The Fall - Re-Mit - Albums - Reviews - Soundblab

The Fall - Re-Mit

by Rich Morris Rating:6 Release Date:2013-05-13

After three albums which successfully messed around with the traditional Fall template (on songs such as the spaghetti western mangle of 'Cowboy George', the metal thrash of 'Greenway', and the brain-battering epic rant of '50 Year Old Man'), Re-Mit is one of those Fall albums which does pretty much what you'd expect. Which isn't to say it's an easy listen. Far from it, of course, but the clipped, indie-rockabilly likes of 'No Respects (Intro)' and 'No Respects (Rev)' (they're basically the same tune) are classic Fall through and through and could have been recorded at any time since the mid-80s.

Classic Fall is no bad thing, and we know undying Fall main-man Mark E Smith intermittently goes back to the source of his band's grumbling, bile-flecked sound no matter what the current line-up, as he did on 1999's excellent comeback 'Touch Sensitive'. However, it's fair to say this is the first Fall album for a few years without any surprises on it. There are no jaw-dropping, funny/spine-chilling moments here, such as on previous albums Ersatz GB, Your Future Our Clutter, and Imperial Wax Solvent, but Re-Mit is far from being the sort of wash-out 2007's Reformation Post TLC was either.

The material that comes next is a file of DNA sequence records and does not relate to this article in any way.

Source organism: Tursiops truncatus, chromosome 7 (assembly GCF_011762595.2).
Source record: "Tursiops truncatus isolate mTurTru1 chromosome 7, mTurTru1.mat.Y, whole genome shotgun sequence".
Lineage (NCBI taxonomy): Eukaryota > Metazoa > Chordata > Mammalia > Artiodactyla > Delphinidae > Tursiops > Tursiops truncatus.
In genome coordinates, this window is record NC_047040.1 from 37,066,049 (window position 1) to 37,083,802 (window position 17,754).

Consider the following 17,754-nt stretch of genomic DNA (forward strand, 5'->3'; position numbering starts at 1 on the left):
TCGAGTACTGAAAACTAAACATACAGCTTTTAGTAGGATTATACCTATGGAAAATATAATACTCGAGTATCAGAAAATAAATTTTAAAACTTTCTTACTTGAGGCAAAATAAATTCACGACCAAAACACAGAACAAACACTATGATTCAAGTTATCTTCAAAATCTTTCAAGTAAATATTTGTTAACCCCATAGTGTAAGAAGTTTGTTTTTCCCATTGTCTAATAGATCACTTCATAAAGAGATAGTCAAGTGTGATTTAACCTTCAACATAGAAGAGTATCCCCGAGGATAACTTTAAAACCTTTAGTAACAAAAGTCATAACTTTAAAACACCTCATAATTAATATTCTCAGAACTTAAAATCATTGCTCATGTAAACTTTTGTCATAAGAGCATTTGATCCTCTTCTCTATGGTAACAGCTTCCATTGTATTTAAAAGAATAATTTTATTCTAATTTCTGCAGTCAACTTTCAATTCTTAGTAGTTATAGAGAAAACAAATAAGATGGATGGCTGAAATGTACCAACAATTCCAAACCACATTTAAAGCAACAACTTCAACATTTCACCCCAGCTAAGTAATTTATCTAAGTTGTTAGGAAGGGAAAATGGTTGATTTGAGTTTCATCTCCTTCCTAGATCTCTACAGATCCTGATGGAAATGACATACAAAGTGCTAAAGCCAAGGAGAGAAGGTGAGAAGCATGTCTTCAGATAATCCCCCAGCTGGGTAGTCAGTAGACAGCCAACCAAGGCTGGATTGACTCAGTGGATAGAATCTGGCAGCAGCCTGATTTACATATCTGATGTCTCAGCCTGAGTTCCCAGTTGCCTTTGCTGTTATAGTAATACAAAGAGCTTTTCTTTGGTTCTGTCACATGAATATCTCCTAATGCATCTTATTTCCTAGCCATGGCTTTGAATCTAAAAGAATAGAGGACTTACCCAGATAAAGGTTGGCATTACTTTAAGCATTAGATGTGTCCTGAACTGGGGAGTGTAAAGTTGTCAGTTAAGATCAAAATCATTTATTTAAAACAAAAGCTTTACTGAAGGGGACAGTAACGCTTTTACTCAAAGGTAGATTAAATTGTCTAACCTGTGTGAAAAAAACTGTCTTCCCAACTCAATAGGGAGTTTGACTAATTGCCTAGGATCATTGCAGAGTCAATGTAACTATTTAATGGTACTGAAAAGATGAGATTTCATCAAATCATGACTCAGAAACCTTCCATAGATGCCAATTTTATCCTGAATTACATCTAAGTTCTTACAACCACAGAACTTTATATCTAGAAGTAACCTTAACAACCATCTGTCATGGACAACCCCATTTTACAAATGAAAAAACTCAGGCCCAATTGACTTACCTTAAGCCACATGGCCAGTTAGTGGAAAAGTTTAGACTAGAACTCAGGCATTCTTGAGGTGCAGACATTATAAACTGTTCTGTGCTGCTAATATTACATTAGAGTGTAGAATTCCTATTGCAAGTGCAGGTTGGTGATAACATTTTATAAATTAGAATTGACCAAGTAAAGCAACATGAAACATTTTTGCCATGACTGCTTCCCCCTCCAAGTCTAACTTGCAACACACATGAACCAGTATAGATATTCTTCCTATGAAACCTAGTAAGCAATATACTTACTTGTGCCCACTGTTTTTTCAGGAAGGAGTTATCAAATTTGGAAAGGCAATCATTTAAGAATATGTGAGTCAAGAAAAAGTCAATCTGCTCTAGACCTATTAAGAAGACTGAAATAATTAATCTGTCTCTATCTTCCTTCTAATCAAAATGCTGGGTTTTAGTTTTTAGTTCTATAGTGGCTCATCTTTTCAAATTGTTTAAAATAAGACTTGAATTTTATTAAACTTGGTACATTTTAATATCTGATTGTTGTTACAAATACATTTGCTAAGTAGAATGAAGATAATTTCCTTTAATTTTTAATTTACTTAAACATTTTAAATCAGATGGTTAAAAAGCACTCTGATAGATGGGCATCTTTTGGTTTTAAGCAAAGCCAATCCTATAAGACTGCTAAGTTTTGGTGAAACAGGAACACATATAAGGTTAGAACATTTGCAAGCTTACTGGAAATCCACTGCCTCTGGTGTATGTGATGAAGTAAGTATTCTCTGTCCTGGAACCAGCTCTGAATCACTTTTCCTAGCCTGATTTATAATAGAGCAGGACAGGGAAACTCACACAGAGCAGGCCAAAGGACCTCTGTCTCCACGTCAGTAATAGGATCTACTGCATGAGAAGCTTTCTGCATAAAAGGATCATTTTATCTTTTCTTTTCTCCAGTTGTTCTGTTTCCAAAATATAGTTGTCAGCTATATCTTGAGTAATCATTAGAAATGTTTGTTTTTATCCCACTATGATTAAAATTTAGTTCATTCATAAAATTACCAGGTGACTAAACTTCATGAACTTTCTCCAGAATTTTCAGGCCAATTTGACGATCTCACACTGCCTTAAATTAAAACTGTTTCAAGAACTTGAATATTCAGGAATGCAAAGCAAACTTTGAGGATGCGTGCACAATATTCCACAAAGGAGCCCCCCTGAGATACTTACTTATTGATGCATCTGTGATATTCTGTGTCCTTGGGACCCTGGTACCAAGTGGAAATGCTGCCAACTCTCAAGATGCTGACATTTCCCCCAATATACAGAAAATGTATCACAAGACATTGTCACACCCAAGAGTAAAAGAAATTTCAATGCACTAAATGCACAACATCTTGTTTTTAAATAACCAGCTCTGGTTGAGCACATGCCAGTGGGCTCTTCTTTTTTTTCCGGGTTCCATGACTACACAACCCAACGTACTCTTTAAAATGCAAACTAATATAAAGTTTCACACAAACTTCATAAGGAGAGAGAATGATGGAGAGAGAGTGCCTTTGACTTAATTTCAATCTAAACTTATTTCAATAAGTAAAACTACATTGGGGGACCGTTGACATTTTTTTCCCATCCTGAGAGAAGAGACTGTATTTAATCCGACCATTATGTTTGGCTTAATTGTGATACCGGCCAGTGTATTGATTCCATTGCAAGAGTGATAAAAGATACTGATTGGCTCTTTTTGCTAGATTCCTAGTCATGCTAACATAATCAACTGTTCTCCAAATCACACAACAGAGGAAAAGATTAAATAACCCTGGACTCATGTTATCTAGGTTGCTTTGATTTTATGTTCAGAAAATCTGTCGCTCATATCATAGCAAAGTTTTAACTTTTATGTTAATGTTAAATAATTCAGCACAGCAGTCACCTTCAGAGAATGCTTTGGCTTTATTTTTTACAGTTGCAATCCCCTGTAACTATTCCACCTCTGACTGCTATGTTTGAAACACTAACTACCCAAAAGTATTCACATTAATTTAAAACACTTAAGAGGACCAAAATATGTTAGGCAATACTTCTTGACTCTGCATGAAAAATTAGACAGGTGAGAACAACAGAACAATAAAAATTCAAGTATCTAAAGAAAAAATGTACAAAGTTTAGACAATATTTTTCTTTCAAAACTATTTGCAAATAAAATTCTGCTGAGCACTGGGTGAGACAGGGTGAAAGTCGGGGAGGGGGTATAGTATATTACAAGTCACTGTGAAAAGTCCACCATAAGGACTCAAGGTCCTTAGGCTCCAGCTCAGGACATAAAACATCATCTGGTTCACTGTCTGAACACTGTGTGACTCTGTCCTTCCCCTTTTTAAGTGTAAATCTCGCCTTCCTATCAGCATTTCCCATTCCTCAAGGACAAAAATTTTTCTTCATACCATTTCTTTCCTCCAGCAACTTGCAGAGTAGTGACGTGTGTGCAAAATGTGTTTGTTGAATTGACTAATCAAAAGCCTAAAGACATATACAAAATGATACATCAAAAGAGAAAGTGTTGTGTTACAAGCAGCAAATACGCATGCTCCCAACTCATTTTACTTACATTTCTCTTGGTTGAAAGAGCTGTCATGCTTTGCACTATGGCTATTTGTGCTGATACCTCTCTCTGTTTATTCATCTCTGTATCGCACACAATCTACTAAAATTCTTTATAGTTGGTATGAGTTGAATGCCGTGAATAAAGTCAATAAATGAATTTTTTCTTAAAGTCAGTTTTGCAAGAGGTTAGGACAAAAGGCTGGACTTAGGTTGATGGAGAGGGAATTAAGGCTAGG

Instead, the likes of 'Jetplane' (about queuing in an Italian airport) and 'Kinder of Spine' get on with being middling Fall songs, not bad but not excellent. The album contains a few expiermental, spoken-word tracks in 'Noise', 'Jam Song' and the wonderfully titled 'Pre-MDMA Years'. These songs are packed full of interesting little sounds and details but somehow aren't quite enough to lift the whole set above the average, maybe because two of them sound like brief doodles while 'Jam Song' evolves into something which should be an angry motorik jam but actually just sounds repetitive and uninspired.

Despite this, if you like The Fall (I do) it's kind of impossible not to enjoy Re-Mit. It's still a slightly frustrating listen because you feel like those involved haven't put quite enough effort in. The one exception is 'Victoria Time', a squelchy synth-punk number which could have sat happily on The Fall's excellent 2005 album Fall Heads Roll.

After a lengthy, tense intro, there's a terrible moment where Smith lets loose a comic high-pitched wail and you think he's just not taking things seriously. Thankfully, it's a brief outburst and soon Smith is at his ranting best, delivering the kind of inimitable, fiery vocal that keeps fans coming back to The Fall no matter what they put out and who else is in the band. We'll be coming back from the next album too.

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